My teeth where they meet my gums are quite eroded and abraded. My old dentist always said this was from brushing my teeth too roughly, but he retired and I had to find a new dentist, and she says is probably caused by bruxism. I am not really comfortable with this new dentist and did not want to admit that I don’t know what that is.
I’d like to do something about my teeth, but I have a lot of questions first. If I get porcelain veneers, will they look ugly along the gumline, or be more prone to decay?
Do porcelain veneers stain, and if so, typically how long does that take, assuming excellent oral hygeine?
Finally, do you have to change what you eat and drink to try and avoid staining the veneers?
Thanks for your help,
Lupe in Oregon
Before we address your questions about porcelain veneers, we’ll talk about what caused the erosion and abrasions in the first place. Bruxism is biting stress, and the wear/erosion pattern you describe is typically found when someone clenches and/or grinds their teeth. The constant stress on the teeth causes them to flex right where the tooth meets the gum (the “neck” of the tooth), and you wind up with eroded notches there, just as you describe.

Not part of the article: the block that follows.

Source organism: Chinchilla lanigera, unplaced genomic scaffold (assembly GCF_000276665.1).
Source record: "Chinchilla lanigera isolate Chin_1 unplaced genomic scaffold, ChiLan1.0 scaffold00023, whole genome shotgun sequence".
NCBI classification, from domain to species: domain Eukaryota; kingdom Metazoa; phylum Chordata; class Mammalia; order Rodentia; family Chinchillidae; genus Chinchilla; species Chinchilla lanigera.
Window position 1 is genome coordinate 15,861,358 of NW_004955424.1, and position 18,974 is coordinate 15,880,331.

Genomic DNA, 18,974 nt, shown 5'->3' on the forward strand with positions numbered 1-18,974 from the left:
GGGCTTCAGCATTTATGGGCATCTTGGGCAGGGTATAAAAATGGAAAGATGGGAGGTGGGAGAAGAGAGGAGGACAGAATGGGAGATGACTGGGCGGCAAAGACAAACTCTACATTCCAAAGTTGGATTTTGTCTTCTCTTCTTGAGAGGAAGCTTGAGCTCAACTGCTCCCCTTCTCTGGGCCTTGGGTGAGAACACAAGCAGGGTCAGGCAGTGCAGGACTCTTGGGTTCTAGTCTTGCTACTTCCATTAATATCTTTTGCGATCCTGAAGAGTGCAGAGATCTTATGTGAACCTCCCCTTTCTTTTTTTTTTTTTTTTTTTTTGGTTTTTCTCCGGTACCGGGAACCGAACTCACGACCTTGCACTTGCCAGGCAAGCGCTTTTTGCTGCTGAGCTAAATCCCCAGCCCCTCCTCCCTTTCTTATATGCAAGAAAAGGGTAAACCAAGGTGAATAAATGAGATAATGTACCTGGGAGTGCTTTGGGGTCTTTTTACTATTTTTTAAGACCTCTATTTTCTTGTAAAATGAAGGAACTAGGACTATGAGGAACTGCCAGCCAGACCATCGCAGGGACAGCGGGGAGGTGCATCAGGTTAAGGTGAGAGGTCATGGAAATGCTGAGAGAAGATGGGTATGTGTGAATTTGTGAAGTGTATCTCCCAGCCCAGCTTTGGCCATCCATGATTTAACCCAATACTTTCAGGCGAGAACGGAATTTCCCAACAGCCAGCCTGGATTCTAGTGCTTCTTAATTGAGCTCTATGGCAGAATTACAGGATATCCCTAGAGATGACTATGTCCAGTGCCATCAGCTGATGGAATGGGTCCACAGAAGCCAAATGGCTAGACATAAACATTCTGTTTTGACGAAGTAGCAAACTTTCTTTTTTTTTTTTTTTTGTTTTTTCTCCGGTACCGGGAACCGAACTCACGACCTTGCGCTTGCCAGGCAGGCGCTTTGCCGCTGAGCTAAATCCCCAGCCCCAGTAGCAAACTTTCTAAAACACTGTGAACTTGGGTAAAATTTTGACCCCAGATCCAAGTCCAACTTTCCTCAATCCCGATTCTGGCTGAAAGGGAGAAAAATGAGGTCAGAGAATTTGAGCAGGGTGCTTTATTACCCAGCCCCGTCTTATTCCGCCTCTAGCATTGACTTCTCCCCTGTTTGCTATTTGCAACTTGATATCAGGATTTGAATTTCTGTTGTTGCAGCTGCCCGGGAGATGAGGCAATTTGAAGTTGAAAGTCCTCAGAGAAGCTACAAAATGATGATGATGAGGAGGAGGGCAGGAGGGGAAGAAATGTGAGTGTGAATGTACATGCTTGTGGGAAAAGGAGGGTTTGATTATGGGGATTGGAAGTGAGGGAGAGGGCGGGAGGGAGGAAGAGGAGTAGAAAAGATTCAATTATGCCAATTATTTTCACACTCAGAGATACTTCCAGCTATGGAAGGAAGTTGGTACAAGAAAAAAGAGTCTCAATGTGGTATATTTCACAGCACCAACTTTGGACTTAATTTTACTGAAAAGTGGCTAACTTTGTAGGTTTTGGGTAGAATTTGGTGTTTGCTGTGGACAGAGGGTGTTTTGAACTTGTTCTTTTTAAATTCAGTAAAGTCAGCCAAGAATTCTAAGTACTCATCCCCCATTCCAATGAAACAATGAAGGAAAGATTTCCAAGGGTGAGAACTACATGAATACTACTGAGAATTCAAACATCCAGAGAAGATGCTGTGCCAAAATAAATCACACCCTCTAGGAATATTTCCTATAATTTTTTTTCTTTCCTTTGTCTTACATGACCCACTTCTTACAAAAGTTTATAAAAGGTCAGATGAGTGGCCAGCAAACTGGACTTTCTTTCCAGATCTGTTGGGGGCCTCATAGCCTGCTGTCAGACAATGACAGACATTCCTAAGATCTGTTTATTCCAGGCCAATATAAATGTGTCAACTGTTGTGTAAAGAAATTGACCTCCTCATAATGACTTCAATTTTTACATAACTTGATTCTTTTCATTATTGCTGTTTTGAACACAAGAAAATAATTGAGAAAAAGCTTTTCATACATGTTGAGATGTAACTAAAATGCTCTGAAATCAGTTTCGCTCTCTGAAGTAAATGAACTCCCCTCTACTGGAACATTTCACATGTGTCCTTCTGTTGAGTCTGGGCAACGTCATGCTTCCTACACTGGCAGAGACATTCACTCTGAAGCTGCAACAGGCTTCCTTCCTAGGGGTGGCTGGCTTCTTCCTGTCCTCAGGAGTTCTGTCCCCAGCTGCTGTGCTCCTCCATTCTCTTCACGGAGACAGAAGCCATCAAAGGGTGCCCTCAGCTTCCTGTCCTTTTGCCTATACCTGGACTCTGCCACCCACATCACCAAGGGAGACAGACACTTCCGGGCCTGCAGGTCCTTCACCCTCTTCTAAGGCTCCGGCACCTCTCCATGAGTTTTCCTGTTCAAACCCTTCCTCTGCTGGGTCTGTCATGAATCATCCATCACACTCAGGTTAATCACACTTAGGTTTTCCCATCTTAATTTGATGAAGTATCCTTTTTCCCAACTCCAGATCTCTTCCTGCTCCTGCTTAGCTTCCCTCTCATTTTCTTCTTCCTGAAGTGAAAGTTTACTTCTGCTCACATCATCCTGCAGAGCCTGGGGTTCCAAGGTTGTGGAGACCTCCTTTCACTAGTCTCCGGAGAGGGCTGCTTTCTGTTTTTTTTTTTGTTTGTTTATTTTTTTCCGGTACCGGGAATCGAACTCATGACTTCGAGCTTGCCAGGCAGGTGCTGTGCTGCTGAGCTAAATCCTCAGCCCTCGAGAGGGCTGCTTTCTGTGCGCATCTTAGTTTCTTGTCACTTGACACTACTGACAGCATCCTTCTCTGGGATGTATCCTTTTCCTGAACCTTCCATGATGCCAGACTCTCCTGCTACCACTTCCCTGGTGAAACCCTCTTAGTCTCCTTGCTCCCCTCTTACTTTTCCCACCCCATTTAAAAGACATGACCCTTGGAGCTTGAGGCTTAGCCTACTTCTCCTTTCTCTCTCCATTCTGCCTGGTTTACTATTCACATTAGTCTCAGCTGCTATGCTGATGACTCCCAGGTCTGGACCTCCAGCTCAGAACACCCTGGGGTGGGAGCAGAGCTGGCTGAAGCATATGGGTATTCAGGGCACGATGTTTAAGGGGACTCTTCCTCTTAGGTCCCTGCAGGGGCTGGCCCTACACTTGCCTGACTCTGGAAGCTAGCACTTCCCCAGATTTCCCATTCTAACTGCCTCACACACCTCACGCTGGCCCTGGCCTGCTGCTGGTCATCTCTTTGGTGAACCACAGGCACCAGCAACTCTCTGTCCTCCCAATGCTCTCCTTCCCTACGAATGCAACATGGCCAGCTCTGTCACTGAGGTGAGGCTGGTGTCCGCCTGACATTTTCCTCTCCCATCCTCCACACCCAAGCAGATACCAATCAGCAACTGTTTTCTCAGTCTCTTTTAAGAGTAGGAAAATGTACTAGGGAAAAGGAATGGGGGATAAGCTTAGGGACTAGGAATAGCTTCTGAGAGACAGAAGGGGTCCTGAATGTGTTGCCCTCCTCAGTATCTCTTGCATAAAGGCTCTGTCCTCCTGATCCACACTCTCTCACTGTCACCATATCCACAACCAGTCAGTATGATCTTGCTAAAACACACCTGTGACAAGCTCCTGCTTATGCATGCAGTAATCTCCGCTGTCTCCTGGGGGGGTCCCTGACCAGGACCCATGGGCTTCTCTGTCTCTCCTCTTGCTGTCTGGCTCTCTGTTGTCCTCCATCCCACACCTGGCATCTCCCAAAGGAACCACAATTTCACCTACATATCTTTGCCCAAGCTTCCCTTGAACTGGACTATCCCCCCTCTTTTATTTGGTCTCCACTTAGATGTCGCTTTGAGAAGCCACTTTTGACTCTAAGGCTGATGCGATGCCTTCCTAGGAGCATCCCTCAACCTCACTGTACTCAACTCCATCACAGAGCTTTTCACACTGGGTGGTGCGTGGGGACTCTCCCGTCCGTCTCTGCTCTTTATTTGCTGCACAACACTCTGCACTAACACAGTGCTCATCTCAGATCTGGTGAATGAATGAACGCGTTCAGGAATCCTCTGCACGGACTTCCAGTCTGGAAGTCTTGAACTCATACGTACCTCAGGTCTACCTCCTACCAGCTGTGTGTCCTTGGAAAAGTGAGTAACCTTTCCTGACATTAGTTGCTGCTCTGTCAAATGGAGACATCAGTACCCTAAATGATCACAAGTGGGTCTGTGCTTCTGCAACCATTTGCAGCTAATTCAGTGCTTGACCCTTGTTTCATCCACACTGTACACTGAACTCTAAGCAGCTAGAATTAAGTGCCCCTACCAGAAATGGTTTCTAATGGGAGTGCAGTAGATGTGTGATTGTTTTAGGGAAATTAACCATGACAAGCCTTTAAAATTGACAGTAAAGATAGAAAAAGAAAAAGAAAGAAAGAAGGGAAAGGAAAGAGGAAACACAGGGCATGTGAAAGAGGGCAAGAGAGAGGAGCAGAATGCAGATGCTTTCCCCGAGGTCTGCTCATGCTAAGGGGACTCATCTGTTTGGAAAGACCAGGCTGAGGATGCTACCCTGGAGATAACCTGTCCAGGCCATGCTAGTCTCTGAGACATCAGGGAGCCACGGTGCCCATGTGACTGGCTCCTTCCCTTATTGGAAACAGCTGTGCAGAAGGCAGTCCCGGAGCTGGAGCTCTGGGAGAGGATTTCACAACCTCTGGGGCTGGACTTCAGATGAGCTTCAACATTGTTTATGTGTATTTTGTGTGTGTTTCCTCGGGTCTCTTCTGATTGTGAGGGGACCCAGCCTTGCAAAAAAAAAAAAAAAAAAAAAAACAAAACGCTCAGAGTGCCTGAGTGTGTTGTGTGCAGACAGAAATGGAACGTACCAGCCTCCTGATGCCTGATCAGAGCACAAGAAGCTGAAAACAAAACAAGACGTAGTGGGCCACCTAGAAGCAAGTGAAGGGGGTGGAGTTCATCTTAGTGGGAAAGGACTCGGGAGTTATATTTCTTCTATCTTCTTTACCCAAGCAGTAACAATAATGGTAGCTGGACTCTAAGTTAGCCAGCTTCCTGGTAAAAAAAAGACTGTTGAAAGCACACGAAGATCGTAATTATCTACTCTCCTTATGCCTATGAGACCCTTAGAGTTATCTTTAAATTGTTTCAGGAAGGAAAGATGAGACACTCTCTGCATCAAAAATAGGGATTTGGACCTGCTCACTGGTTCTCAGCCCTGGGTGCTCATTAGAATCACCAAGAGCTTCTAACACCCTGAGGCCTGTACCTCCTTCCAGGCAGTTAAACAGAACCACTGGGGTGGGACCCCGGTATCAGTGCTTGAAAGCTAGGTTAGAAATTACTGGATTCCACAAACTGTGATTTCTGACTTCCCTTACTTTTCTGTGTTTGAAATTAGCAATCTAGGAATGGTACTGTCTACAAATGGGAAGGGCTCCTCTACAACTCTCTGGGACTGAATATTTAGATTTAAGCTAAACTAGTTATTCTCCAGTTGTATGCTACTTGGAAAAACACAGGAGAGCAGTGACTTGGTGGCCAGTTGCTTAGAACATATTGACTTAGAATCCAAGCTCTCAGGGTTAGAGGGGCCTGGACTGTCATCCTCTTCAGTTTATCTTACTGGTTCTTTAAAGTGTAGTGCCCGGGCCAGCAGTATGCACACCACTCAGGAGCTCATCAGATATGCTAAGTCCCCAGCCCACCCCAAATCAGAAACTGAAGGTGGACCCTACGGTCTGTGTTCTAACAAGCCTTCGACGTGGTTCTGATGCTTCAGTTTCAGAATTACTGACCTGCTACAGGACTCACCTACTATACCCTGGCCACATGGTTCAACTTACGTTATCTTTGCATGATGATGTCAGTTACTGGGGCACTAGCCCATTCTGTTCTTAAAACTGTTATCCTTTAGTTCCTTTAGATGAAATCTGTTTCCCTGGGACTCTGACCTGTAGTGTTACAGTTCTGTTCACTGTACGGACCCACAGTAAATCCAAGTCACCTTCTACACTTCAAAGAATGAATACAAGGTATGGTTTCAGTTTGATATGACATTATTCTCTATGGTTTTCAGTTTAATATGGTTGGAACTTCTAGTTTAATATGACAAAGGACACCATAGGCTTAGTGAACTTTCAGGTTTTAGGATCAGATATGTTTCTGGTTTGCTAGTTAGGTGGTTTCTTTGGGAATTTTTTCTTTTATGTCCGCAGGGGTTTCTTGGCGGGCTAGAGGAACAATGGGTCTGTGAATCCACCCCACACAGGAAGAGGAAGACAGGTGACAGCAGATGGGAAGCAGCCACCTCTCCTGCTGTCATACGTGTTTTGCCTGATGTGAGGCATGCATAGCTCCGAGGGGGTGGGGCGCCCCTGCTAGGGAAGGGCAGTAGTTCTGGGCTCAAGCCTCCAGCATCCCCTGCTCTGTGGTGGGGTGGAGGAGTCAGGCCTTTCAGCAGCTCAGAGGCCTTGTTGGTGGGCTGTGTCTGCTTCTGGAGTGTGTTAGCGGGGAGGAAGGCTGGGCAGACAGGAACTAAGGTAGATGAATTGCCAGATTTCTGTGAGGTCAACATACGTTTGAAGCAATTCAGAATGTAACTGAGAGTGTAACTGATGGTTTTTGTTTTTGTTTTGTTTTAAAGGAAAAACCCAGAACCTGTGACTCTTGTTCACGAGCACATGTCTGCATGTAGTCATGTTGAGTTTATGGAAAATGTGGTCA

So first, you need to seek a cosmetic dentist who also has experience in TMJ treatment. This more than anything will maximize the lifespan of porcelain veneers, which do not respond to grinding or clenching any better than natural teeth do.
When your dentist has addressed any bite issues, he or she can discuss placing porcelain veneers with you. If they are done properly, they will completely cover the notches at your gumline. There is no need to restrict your diet, as the veneers are actually more stain resistant than your natural teeth. It is still best, though to avoid frequent snacking, as that eating pattern often leads to decay.
This blog posted courtesy of Grosse Pointe Woods cosmetic dentist Dr. Hadgis.